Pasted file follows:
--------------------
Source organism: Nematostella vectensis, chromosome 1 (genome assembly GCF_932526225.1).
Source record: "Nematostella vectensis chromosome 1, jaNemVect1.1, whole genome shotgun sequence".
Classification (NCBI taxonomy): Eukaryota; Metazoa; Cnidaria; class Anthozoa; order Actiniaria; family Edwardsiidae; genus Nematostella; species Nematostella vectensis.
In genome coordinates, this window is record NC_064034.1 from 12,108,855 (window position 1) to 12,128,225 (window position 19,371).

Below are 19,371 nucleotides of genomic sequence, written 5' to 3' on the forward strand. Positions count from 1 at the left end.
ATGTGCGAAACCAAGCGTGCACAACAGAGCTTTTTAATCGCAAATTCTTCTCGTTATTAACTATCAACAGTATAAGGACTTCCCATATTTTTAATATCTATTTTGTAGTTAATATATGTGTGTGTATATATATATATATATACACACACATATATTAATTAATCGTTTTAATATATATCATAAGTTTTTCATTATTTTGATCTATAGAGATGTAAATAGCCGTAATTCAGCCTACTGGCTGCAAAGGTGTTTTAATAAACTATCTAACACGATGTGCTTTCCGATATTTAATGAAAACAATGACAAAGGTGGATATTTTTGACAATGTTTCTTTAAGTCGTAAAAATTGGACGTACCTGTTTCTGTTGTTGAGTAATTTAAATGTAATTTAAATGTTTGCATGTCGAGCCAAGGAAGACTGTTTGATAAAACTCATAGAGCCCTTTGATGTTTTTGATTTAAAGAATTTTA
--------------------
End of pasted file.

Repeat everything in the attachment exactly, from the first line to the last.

Source organism: Nematostella vectensis, chromosome 1 (genome assembly GCF_932526225.1).
Source record: "Nematostella vectensis chromosome 1, jaNemVect1.1, whole genome shotgun sequence".
Classification (NCBI taxonomy): Eukaryota; Metazoa; Cnidaria; class Anthozoa; order Actiniaria; family Edwardsiidae; genus Nematostella; species Nematostella vectensis.
In genome coordinates, this window is record NC_064034.1 from 12,108,855 (window position 1) to 12,128,225 (window position 19,371).

Below are 19,371 nucleotides of genomic sequence, written 5' to 3' on the forward strand. Positions count from 1 at the left end.
ATGTGCGAAACCAAGCGTGCACAACAGAGCTTTTTAATCGCAAATTCTTCTCGTTATTAACTATCAACAGTATAAGGACTTCCCATATTTTTAATATCTATTTTGTAGTTAATATATGTGTGTGTATATATATATATATATACACACACATATATTAATTAATCGTTTTAATATATATCATAAGTTTTTCATTATTTTGATCTATAGAGATGTAAATAGCCGTAATTCAGCCTACTGGCTGCAAAGGTGTTTTAATAAACTATCTAACACGATGTGCTTTCCGATATTTAATGAAAACAATGACAAAGGTGGATATTTTTGACAATGTTTCTTTAAGTCGTAAAAATTGGACGTACCTGTTTCTGTTGTTGAGTAATTTAAATGTAATTTAAATGTTTGCATGTCGAGCCAAGGAAGACTGTTTGATAAAACTCATAGAGCCCTTTGATGTTTTTGATTTAAAGAATTTTA